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Pentagon's IG: Soldiers Under-Equipped An audit by the Defense Department's Inspector General found that the U.S. military is not adequately equipping troops in Iraq and Afghanistan, "especially for nontraditional duties such as training Iraqi security forces and handling detainees." Soldiers have gone without enough "guns, ammunition, and other necessary supplies. . . and have had to cancel or postpone some assignments while waiting for the proper gear." The audit comes at an inopportune time for the President Bush's administration, which is seeking to rally waning support for a 21,500 troop increase in Iraq. (

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If that don't beat all.

Facing federal indictment last August, then-Rep. Bob Ney (R-OH) shut down his re-election campaign. (He confessed his guilt a month later.) He fired all of his staffers -- but one: his better half, Elizabeth.

That's right -- from August to Dec. 31, 2006, Elizabeth has been the campaign's sole paid employee, bringing in about $1,700 a month, according to the Columbus Dispatch.

Who's to say she hasn't earned it?

Benchmarks! Get your benchmarks right here!

According to a letter sent yesterday by Secretary of State Condoleeza Rice, the Iraqi government has something of a problem meeting benchmarks. You can read the letter here.

The letter was a response to repeated requests from Sen. Carl Levin (D-MI) to disclose the details of an agreement that had reportedly been made between the Bush administration and the Iraqi government last fall. Bush had made a number of public references to the agreeement, but the full details of the agreement remained unknown.

And it's no wonder. It's quite a little list of unfulfilled promises (you can read the complete list here). From the AP:

Iraq has passed target dates to make laws establishing provincial elections, regulating distribution of the country's oil wealth and reversing measures that have excluded many Sunnis from jobs and government positions because of Baath party membership, according to the list Rice provided.

The Iraq government had also agreed to approve a law governing political amnesty and the charged question of sectarian militias by Dec. 31 and to finish a review of the constitution, seen as unfair to minority Sunnis, by Wednesday.

"Although the Iraqi parliament and Cabinet have done intermittent work on some elements of the list, including the symbolic oil law, it appeared that none of the targets have been fully met," the AP reports.

Meanwhile, some Senate Republicans (Sens. John McCain (R-AZ) and Lindsay Graham (R-SC) and well, Joe Lieberman (I-CT)) are busy pushing a resolution to counter the nonbinding resolutions against the president's troop increase -- by proposing more benchmarks for the Iraqi government.

A couple weeks ago, Sen. Jim Webb (D-VA) asked Secretary Condoleeza Rice if the administration thought President Bush had the power to take military action against Iran without permission from Congress.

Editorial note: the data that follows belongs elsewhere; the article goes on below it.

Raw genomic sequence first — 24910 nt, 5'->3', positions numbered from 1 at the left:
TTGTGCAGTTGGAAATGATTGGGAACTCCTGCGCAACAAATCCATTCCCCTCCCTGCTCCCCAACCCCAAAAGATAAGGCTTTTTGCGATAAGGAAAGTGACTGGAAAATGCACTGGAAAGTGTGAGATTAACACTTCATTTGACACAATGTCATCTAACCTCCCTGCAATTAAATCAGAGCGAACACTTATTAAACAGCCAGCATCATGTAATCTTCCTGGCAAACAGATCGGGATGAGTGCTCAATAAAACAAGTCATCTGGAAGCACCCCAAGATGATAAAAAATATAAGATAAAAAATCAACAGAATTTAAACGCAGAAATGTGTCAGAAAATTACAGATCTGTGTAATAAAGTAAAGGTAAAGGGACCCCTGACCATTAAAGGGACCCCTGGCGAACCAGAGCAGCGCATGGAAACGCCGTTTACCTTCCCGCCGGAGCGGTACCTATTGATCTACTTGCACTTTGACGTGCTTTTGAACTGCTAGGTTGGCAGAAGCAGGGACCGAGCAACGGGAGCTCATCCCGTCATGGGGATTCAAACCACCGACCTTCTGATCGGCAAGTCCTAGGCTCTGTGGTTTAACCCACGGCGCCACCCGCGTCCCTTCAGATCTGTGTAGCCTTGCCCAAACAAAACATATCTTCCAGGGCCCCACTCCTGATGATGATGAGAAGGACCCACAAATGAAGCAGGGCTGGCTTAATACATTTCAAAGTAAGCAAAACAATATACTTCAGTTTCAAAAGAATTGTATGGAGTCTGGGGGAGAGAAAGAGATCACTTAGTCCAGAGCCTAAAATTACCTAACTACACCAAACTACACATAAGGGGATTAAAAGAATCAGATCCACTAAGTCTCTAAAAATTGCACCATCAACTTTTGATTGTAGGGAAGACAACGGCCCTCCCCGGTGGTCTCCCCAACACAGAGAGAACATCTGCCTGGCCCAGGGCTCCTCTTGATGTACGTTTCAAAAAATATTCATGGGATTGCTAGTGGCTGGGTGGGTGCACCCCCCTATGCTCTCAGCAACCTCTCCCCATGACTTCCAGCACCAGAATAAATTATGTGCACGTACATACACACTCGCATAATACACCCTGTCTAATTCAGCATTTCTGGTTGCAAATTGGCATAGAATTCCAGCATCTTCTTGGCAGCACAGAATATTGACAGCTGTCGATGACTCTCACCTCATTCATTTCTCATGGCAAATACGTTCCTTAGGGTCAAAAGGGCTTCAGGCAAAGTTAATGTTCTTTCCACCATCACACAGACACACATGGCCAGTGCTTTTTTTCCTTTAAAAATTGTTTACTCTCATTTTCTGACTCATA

She deferred an answer, saying, "I'm really loathe to get into questions of the president's authorities without a rather more clear understanding of what we are actually talking about. So let me answer you, in fact, in writing. I think that would be the best thing to do."

Well, it's been two weeks, and Sen. Webb is still waiting. So he's asked again, in a letter sent to Rice yesterday. To help speed a response, he even suggested the range of answers she might provide: "This is, basically, a 'yes' or 'no' question regarding an urgent matter affecting our nation’s foreign policy."

And to ensure that the administration got the message that Webb remained interested, he also asked the question of Director of National Intelligence John Negroponte during this morning's hearing.

The full text of the letter is below.

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C'mon, everybody: Let's get ready to rumble!

We've just confirmed that the former Bush-appointed leader of the U.S. rebuilding effort in Iraq will face his longtime critic before a panel of the Democratic-led Congress to answer questions about his leadership.

L. Paul Bremer, onetime head of the former Coalition Provisional Authority, responded positively to an invitation extended ten days ago to testify along with his chief critic, Iraq audit and investigation chief Stuart Bowen, before Rep. Henry Waxman's (D-CA) Government Reform Committee.

"He's confirmed," a Waxman spokesman told me this afternoon, referring to Bremer, who stepped down in June 2004. President Bush awarded him the Presidential Medal of Freedom six months later, despite a long series of scathing reports by Bowen about mismanagement, waste, fraud and abuse among Bremer's staff.

It will be the first time Bremer and Bowen will testify together before Congress, according to Bowen spokeswoman Christine Belisle. Get your popcorn ready.